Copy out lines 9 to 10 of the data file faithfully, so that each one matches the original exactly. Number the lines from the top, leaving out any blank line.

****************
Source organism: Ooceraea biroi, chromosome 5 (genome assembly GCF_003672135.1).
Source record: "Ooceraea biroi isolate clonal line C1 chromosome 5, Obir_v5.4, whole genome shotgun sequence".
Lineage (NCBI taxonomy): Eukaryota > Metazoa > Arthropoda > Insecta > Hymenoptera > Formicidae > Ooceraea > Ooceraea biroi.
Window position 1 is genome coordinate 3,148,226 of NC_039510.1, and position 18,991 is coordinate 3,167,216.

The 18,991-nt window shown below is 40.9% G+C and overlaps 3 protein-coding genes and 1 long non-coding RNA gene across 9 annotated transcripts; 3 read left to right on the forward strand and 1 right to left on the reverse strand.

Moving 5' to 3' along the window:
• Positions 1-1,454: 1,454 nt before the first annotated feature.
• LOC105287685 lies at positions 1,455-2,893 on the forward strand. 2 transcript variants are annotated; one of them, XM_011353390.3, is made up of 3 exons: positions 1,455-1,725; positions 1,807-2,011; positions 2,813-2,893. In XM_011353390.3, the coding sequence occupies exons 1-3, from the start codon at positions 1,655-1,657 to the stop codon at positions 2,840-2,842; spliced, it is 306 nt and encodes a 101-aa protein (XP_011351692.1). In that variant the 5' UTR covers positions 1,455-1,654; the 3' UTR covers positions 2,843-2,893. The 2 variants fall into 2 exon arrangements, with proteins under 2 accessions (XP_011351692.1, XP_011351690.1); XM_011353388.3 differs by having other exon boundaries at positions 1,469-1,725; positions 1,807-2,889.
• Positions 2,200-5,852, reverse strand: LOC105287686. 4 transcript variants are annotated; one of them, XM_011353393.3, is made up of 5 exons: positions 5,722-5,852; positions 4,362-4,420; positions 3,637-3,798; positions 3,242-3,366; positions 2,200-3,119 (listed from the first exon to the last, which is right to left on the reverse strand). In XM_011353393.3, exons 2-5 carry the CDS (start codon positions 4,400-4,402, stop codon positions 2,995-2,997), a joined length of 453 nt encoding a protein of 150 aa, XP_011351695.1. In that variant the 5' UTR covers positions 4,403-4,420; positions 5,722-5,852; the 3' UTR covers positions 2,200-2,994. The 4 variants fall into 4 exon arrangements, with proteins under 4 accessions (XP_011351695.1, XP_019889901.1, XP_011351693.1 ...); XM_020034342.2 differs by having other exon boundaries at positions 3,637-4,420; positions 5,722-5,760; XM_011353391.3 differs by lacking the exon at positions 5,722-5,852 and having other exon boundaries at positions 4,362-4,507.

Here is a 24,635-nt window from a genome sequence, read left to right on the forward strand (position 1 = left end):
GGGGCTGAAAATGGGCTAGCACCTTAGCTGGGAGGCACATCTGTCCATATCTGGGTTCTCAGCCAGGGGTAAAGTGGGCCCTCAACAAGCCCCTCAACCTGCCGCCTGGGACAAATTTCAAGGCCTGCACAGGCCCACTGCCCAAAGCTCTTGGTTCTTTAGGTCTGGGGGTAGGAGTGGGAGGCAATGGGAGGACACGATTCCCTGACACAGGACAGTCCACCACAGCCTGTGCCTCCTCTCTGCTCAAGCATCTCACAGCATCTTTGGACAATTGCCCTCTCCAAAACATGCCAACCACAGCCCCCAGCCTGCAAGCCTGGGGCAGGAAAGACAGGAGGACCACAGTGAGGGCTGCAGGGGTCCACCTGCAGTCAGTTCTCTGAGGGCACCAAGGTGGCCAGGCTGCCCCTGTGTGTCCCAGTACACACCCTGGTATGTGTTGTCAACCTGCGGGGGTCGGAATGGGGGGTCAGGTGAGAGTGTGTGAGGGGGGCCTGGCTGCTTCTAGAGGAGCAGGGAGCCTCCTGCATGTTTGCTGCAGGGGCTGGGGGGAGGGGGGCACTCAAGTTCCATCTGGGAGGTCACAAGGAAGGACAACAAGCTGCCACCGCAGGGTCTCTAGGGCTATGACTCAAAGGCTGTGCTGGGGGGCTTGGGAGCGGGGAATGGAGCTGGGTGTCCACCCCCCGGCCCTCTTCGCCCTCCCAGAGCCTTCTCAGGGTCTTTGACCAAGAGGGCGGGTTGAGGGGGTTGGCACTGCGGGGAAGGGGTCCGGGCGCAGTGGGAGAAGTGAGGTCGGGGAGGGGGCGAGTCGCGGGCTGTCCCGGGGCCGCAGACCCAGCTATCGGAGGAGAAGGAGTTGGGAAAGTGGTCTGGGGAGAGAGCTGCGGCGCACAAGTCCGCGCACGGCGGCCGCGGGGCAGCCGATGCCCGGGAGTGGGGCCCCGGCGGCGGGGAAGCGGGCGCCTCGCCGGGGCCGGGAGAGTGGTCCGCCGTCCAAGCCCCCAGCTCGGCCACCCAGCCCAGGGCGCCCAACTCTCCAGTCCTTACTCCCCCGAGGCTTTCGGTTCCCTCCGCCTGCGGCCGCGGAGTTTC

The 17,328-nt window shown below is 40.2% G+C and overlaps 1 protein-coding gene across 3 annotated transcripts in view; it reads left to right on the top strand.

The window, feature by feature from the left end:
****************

• Positions 2,200-5,852, reverse strand: LOC105287686. 4 transcript variants are annotated; one of them, XM_011353393.3, is made up of 5 exons: positions 5,722-5,852; positions 4,362-4,420; positions 3,637-3,798; positions 3,242-3,366; positions 2,200-3,119 (listed from the first exon to the last, which is right to left on the reverse strand). In XM_011353393.3, exons 2-5 carry the CDS (start codon positions 4,400-4,402, stop codon positions 2,995-2,997), a joined length of 453 nt encoding a protein of 150 aa, XP_011351695.1. In that variant the 5' UTR covers positions 4,403-4,420; positions 5,722-5,852; the 3' UTR covers positions 2,200-2,994. The 4 variants fall into 4 exon arrangements, with proteins under 4 accessions (XP_011351695.1, XP_019889901.1, XP_011351693.1 ...); XM_020034342.2 differs by having other exon boundaries at positions 3,637-4,420; positions 5,722-5,760; XM_011353391.3 differs by lacking the exon at positions 5,722-5,852 and having other exon boundaries at positions 4,362-4,507.

Here is a 24,635-nt window from a genome sequence, read left to right on the forward strand (position 1 = left end):